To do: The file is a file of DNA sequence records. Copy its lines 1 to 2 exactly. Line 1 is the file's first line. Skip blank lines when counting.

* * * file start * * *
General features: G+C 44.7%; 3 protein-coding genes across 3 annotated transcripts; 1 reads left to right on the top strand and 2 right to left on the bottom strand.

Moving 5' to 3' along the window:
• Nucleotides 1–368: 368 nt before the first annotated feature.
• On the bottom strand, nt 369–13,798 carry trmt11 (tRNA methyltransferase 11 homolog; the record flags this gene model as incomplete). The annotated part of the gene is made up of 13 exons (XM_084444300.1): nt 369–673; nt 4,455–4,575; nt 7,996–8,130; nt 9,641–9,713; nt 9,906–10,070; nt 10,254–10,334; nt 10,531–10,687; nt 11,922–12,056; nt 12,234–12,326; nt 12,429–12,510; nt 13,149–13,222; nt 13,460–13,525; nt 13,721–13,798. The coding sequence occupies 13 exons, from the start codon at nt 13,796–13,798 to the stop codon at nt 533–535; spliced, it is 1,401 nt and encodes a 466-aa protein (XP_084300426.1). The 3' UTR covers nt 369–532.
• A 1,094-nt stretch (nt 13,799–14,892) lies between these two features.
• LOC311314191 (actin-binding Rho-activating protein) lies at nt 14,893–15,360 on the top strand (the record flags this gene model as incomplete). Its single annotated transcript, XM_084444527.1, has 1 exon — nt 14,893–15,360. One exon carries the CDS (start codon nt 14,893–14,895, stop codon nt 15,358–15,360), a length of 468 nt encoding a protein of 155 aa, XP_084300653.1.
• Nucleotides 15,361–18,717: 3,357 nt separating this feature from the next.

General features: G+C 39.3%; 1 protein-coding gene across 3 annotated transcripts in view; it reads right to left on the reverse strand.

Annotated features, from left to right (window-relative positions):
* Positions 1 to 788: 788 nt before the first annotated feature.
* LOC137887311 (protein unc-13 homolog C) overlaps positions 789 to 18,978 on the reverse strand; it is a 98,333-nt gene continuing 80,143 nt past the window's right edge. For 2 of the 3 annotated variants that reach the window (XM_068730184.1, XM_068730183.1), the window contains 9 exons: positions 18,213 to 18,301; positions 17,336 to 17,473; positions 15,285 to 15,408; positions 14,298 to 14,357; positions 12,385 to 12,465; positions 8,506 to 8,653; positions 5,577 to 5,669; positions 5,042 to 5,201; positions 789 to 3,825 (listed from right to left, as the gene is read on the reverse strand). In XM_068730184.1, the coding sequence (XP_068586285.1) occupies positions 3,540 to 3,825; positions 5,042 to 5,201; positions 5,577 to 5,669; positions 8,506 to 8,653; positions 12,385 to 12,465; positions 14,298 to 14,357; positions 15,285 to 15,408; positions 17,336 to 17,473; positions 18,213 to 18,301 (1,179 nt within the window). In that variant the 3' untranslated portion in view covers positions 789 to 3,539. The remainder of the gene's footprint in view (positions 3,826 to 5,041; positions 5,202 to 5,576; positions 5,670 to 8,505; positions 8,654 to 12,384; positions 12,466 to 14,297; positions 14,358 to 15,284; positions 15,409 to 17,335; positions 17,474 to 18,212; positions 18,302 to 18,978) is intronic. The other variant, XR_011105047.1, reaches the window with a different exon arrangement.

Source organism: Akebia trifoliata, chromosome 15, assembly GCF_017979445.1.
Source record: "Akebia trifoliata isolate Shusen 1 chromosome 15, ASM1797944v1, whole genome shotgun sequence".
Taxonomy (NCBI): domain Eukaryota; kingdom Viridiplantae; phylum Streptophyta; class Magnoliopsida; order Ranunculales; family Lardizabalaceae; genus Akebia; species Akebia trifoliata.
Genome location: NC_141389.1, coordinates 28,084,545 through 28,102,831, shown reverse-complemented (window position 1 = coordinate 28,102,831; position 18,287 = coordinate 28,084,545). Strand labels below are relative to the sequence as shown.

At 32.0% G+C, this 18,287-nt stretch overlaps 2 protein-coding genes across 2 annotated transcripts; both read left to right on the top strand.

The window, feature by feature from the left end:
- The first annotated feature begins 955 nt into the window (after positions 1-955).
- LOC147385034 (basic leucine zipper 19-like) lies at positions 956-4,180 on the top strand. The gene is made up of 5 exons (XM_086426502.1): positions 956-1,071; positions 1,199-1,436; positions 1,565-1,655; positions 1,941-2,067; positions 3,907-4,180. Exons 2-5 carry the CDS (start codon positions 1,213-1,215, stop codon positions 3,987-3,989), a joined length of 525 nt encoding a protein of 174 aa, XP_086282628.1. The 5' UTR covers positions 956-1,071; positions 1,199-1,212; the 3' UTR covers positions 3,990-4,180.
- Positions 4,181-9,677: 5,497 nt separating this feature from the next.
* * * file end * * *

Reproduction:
General features: G+C 44.7%; 3 protein-coding genes across 3 annotated transcripts; 1 reads left to right on the top strand and 2 right to left on the bottom strand.

Moving 5' to 3' along the window: